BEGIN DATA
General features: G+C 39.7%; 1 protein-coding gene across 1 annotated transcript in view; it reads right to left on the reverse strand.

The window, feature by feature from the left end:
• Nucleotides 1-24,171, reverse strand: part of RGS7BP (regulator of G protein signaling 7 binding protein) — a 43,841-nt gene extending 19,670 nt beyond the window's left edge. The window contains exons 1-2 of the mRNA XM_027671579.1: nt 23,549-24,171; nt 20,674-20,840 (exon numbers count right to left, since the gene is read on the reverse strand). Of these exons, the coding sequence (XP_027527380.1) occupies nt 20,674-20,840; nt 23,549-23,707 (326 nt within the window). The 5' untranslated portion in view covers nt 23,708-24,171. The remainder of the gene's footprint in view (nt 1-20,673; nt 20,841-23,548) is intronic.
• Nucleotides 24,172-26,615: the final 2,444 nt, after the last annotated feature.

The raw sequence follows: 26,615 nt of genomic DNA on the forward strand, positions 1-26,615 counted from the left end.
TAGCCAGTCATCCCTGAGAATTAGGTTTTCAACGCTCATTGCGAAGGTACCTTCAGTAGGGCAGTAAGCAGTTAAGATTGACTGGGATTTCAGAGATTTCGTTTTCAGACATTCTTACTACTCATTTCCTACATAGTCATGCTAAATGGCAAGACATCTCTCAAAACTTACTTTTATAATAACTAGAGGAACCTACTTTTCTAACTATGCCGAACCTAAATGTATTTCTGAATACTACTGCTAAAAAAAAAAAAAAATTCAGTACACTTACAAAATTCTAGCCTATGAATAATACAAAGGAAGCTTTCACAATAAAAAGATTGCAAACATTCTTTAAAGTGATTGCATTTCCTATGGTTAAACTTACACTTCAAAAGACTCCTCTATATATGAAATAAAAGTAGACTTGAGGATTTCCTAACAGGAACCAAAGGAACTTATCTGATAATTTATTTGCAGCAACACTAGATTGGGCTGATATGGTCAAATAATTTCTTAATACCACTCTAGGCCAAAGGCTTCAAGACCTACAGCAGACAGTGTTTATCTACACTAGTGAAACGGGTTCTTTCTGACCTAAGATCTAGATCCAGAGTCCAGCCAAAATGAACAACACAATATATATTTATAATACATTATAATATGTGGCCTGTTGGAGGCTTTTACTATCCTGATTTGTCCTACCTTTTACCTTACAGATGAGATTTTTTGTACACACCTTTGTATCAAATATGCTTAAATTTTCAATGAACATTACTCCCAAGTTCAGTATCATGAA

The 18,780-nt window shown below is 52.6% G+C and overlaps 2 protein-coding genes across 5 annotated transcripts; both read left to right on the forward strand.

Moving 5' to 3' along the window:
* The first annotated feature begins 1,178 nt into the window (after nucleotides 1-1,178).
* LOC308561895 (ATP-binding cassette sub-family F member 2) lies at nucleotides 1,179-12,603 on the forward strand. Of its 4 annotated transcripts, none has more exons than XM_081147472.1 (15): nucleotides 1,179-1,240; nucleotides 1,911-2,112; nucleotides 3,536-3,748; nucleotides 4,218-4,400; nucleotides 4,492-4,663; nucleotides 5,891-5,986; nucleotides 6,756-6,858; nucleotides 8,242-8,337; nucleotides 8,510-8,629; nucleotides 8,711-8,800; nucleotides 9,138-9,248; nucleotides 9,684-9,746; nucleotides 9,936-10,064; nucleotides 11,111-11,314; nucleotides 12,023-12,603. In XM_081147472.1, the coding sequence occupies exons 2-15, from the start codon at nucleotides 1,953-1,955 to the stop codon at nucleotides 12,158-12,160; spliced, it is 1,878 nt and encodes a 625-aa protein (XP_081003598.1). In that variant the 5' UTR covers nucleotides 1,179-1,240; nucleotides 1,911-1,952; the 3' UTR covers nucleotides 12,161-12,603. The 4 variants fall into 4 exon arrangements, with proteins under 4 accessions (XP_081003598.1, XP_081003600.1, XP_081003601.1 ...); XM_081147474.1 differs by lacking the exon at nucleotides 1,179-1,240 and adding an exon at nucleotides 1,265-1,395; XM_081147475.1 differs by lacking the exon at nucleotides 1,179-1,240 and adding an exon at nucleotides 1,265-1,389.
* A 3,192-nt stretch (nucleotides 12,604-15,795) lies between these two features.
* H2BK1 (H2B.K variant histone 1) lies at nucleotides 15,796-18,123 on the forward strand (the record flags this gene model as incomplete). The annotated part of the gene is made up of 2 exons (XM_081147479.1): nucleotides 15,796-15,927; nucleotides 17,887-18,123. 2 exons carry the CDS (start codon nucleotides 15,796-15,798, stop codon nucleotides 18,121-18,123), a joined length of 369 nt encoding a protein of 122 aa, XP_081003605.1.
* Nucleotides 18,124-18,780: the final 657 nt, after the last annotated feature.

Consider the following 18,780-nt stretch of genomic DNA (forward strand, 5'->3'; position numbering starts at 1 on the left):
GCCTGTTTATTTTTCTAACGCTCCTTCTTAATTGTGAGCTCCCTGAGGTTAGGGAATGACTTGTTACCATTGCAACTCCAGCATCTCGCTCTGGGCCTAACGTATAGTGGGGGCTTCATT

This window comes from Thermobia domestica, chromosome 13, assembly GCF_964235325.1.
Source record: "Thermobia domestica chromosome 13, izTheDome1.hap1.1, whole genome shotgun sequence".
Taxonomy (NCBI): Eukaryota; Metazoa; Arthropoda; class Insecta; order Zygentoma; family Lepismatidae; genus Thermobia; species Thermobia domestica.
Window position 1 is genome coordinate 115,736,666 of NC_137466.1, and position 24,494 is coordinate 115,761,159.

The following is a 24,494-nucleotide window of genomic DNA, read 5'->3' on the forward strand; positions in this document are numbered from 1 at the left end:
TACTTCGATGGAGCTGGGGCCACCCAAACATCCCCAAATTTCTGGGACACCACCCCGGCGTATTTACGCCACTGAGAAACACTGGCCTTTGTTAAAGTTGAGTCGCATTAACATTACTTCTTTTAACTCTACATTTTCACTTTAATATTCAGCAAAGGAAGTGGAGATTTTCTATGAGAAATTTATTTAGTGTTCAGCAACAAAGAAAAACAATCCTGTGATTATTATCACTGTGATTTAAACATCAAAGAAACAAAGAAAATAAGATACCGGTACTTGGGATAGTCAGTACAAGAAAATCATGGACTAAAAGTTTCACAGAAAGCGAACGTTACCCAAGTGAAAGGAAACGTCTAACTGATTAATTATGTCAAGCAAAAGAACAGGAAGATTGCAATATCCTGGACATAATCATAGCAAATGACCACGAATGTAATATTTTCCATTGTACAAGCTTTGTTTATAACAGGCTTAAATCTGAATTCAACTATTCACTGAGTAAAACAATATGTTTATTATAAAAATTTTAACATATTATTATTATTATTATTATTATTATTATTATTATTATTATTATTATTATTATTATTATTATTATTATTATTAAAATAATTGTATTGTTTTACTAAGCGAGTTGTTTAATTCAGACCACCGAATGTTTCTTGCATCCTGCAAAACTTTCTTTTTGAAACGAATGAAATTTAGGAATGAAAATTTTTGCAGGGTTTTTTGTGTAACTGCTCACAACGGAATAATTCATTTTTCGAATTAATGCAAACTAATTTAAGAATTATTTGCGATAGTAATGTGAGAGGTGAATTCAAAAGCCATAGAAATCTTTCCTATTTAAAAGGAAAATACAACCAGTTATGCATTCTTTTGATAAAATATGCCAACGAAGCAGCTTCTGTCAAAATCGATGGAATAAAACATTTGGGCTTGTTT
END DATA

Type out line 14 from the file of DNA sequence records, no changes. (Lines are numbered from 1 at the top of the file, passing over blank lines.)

Consider the following 18,780-nt stretch of genomic DNA (forward strand, 5'->3'; position numbering starts at 1 on the left):